News - Mazda
Mazda considers a third F1 Celebrity Challenge
Next-gen Mazda2 under consideration for 2015 Formula One Celebrity Challenge
18 Mar 2014
MAZDA Australia is weighing-up whether to run its next-generation Mazda2 in the 2015 Australian Formula One Grand Prix Celebrity Challenge, having sponsored the event over the past two years.
At last weekend’s Formula One Grand Prix, a group of entertainers and athletes, trained by a team led by V8 Supercar champion Mark Skaife, drove several five-lap races around the Albert Park circuit in the just-launched Mazda3, netting significant television, digital and print exposure.
Australia’s leading full model-line importer also used the race to promote the new-generation Mazda6 in 2013.
Next year’s Grand Prix again takes place in Melbourne in March, close to the Australian premiere of the all-new Mazda2 light hatch – due for a full reveal in Paris this September, previewed by the Hazumi concept in Geneva last month, and set for an Australian arrival in early 2015.
The timing, then, seems right for Mazda to return for a third time. But before the company commits to having another go, Mazda Australia says it will wait until it gets a clearer idea as to whether this year’s event was worth the investment.
There is also the consideration of whether the average Mazda2 buyer watches Formula One, with the racing series typically one to draw an older crowd than the typical ‘2’ buyer.
On the plus side, sponsoring such an event would create the perception than the new version remains a sportier offering than most – a key factor in the current model’s continued sales success in Australia where it reigns as the segment leader.
Despite having to write-off 21 of 23 modified racing Mazda6s in 2013 at enormous expense, Mazda considered the exposure it received valuable enough to sign up again this year. It was a major part of the company’s huge promotional effort on the new Mazda3 — its biggest-selling car.
This year’s event was much less dramatic than last year, with the celebrity crew far more respectful of their vehicles. There were multiple cars with panel damage and one rollover that resulted in no injury to driver Rachael Finch.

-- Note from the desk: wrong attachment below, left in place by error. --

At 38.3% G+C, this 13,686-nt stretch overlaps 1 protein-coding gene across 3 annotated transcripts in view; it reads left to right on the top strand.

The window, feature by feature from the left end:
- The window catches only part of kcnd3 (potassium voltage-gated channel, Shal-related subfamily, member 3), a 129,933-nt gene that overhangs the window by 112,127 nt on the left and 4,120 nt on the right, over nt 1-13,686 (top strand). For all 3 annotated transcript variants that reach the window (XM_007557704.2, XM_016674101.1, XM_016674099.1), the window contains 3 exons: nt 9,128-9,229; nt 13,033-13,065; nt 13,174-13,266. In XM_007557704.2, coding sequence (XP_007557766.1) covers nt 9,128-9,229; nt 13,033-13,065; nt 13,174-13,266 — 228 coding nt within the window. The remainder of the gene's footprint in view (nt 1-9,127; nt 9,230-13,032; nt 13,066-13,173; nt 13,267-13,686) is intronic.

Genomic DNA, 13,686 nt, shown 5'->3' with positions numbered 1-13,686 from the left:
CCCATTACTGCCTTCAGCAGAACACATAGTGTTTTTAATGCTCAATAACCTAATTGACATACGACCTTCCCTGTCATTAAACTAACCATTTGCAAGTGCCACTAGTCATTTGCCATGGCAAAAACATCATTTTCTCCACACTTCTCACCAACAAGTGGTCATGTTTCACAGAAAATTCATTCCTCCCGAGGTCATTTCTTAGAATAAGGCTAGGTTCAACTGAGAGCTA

The company says the modified vehicles, fitted with rollcages but factory 2.5-litre petrol/six-speed automatic drivetrains, could be sold to dealers as promotional tools, sold to amateur racers as track cars or even sold to the celebrities who drove them – one has expressed interest already.
Speaking with GoAuto from the Grand Prix, Mazda Australia marketing director Alastair Doak said the company now had to work out whether the publicity from this year outweighed the expense, and justified returning to the track next year.
“For Mazda6 last year we got many many millions of dollars worth in media exposure and we were very happy with the result, and that’s why we considered it again (this year),” he said.
“The timing worked even better given it (new Mazda3) just went on sale last month ... This was a big part of the investment in the launch of the car.” Asked if the new-generation Mazda2 would be a candidate as the car of choice next year, Mr Doak said the company was unsure, and that any decision would be based on precisely that question.
“You have to look at your target audience as well, and (is) the target audience for a Mazda2 the people who would be tuning into the Grand Prix as well?” he said.
“Mazda3 is a car that has such a broad audience that it was a pretty easy equation to make. I guess with Mazda6 having a demographic that is slightly older and more male, again a natural fit.
“That would all be part part of our thinking ... We’ll just sit back and see what exposure we get out of everything, TV, print and that takes a while to collect.
“We’ve been very very happy with our relationship with the Grand Prix Corporation, they’ve been great to work with,” he said.
Prior to Mazda’s sponsorship, brands including Lexus and Mini put modified versions of their cars into the F1 celebrity race.
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